Abstract

Background: This observational study of 75 participants presents an examination of the connection between cognitive and mood changes in connection to academic performance, grade anxiety, test anxiety, stress, and communication apprehension.

Objectives: This study examines the underlying mechanisms vs. driving forces behind the concept of ‘grade obsession’, as well as the internal and external factors affecting academic grades. Furthermore, the study analyzes the potential detrimental effects of grade obsession in psychological terms, specifically on self-esteem and overall mental health.

Method: Monitoring self-reported evaluation of received grades, perceived academic performance, and psycho-social components of academic effort and external vs. internal locus of control.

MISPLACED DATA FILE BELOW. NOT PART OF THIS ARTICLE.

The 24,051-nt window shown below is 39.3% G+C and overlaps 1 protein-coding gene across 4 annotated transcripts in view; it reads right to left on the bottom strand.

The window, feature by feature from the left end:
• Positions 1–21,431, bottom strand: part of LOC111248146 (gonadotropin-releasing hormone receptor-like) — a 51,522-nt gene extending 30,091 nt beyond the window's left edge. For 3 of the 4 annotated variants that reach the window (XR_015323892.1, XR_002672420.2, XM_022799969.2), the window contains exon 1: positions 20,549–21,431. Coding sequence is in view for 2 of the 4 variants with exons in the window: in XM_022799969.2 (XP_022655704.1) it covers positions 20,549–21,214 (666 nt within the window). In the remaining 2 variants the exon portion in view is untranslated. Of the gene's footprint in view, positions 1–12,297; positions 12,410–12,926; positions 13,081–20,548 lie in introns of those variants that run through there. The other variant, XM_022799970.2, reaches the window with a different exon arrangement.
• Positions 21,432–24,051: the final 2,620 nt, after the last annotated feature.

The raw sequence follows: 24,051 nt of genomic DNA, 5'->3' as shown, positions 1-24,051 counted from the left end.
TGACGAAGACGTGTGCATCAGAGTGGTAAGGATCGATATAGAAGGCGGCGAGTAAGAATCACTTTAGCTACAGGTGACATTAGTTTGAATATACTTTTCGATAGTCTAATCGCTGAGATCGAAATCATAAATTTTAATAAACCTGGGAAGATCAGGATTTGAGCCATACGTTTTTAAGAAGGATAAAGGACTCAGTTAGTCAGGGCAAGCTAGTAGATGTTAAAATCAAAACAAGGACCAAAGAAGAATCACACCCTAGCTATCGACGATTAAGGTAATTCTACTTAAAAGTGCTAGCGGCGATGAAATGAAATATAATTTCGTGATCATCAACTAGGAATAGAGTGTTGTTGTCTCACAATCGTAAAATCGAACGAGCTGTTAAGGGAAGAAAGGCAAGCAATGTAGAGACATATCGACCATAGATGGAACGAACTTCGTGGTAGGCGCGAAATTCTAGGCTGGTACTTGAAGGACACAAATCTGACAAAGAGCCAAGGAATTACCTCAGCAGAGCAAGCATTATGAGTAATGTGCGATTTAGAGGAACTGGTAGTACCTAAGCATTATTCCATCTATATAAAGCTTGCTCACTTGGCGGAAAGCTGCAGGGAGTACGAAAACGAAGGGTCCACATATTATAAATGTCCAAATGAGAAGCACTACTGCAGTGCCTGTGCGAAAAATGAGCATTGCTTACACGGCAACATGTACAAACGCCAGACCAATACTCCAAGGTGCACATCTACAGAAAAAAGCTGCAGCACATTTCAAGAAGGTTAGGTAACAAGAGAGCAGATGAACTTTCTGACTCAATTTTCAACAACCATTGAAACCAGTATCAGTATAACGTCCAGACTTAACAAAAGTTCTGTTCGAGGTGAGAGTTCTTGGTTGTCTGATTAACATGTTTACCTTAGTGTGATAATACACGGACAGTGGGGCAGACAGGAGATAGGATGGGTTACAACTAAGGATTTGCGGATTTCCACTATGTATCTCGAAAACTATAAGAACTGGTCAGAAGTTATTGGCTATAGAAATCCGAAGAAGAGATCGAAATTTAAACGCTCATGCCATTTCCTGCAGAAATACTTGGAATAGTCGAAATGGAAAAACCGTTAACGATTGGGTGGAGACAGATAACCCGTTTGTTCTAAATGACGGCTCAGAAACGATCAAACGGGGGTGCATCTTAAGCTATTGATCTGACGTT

Results: The study indicates that test anxiety increased over the semester, although many students reported lower stress or anxiety in an open-ended survey question. Mathematics Anxiety (MA) and Test anxiety (TA) were positively correlated with the number of voluntary reassessments students attempted, while communication apprehension was negatively correlated.

 Conclusion: The findings suggest that standards-based grading is an assessment framework that can provide alternate methods for some students to demonstrate content mastery. While this study was conducted in mathematics courses, the findings on test anxiety are likely to extend to other disciplines.

Keywords: Psychology, academic performance, mood, anxiety, grades, student well-being

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